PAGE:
One of the best things I've done in amateur astronomy is to construct a small observatory in the backyard of a former house. It's not that hard to do, and for this and the next six blogs, I'll outline how you can build your own observatory.
When I began to think about what I wanted in an observatory, convenience ranked high on the list. I wanted to be able to step out into my yard and, with little preparation, observe. One night after I finished construction, I timed myself from the thought "I want to observe," to actually observing. From a seated position at my computer, it took me 3 minutes to be at the eyepiece. On most nights, I could physically observe before my eyes dark adapted.
Because the telescope remained outdoors, it was already at the right temperature. Achieving thermal equilibrium — bringing your telescope to ambient temperature — is the longest part of the process that leads to serious observing. Your telescope reaching correct temperature takes a lot longer than setting up your equipment.
Within the observatory, my telescope also remained polar-aligned. If your scope has an alt-azimuth go-to mount, you don't have to worry about this. If, on the other hand, you use an equatorial mount (for photography), accurate polar alignment is crucial.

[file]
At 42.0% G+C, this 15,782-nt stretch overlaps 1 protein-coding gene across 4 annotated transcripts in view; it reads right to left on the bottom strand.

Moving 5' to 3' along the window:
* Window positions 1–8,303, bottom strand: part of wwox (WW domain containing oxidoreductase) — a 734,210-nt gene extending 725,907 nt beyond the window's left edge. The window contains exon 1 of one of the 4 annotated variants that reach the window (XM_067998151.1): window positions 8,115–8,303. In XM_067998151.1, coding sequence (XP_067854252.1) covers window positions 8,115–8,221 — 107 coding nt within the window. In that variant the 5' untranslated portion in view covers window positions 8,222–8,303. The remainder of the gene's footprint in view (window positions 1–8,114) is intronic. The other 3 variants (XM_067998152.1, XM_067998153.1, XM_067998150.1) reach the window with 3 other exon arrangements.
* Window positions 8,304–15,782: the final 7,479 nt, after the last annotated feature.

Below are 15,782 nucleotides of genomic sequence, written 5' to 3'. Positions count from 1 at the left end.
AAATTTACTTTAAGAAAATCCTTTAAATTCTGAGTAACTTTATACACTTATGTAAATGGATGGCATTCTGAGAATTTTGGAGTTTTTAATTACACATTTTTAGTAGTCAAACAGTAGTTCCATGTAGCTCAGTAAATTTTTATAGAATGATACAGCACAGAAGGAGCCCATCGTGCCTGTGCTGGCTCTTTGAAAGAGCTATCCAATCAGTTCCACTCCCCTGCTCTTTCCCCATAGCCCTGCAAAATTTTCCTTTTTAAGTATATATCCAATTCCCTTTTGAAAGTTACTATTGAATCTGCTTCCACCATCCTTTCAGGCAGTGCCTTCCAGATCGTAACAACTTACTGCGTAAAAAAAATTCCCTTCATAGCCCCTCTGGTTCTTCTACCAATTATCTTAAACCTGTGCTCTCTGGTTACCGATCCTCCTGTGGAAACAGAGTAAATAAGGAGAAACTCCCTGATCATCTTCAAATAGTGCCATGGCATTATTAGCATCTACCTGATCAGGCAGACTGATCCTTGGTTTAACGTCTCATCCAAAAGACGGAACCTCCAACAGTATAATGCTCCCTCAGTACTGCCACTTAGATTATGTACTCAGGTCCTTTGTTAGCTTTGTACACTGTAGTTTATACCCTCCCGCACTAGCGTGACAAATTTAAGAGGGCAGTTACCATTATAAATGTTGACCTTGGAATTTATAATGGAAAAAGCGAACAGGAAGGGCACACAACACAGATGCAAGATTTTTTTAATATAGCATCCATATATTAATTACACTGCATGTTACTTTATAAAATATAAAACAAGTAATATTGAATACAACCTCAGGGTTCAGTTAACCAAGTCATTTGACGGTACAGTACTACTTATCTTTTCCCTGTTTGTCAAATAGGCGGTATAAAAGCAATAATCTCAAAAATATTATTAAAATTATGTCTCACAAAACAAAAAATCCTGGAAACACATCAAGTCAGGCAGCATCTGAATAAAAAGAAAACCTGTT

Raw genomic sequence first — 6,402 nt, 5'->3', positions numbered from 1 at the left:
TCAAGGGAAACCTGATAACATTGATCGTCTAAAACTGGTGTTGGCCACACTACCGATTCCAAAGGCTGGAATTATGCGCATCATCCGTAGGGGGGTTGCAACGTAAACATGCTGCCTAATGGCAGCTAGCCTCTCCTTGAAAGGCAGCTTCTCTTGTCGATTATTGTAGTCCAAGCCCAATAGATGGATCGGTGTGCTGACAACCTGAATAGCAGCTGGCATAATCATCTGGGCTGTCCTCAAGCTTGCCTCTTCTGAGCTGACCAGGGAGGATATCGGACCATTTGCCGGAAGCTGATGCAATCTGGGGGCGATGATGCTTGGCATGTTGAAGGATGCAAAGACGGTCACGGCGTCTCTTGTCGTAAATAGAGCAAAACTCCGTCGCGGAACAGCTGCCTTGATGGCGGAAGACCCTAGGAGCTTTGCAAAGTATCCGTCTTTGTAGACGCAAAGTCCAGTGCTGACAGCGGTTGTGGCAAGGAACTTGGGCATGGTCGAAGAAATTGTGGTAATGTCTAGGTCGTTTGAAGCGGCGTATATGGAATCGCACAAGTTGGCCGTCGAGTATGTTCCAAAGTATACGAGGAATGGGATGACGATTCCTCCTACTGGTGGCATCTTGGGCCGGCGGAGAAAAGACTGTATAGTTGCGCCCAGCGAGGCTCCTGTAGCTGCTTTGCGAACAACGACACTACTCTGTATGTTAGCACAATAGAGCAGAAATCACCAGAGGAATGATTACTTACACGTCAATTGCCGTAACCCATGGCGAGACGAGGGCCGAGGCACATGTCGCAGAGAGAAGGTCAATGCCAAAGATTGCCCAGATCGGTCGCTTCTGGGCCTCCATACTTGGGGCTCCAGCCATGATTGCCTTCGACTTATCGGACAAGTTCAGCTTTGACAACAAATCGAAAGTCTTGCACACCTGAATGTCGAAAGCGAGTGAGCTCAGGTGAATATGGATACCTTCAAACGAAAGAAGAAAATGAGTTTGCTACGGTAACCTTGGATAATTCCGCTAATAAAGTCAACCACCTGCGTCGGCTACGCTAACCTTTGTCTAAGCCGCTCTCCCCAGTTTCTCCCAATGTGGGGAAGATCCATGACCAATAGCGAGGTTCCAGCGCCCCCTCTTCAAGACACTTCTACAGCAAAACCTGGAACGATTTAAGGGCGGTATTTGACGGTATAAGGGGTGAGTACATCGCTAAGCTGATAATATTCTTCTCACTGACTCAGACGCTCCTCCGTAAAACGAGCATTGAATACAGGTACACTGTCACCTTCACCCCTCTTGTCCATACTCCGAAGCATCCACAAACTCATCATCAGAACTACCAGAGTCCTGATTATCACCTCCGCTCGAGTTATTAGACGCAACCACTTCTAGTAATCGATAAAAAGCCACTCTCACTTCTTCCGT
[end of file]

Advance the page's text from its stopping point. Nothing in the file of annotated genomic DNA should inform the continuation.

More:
For me, however, the best part was not lugging a tube, mount, counterweights, or accessories anywhere. Also, all that "stuff," which I normally would store in the house, safely resided in the observatory.
An astrophotographer friend once told me his setup, on average, took 3 hours from start to the point of imaging. "I spent the 3 hours lugging out the gear, setting up, and doing a rough alignment. I followed that by 30 to 60 minutes of more accurate drift-aligning. At that point I would begin setting up the computer and CCD camera. By then, the scope had reached or was close to thermal equilibrium. I checked and adjusted the scope's collimation, and then I finally could get to work."
That's not how I want to spend my observing time. If you think like I do, stay tuned. In the coming weeks, I will list some of the considerations involved in constructing an observatory.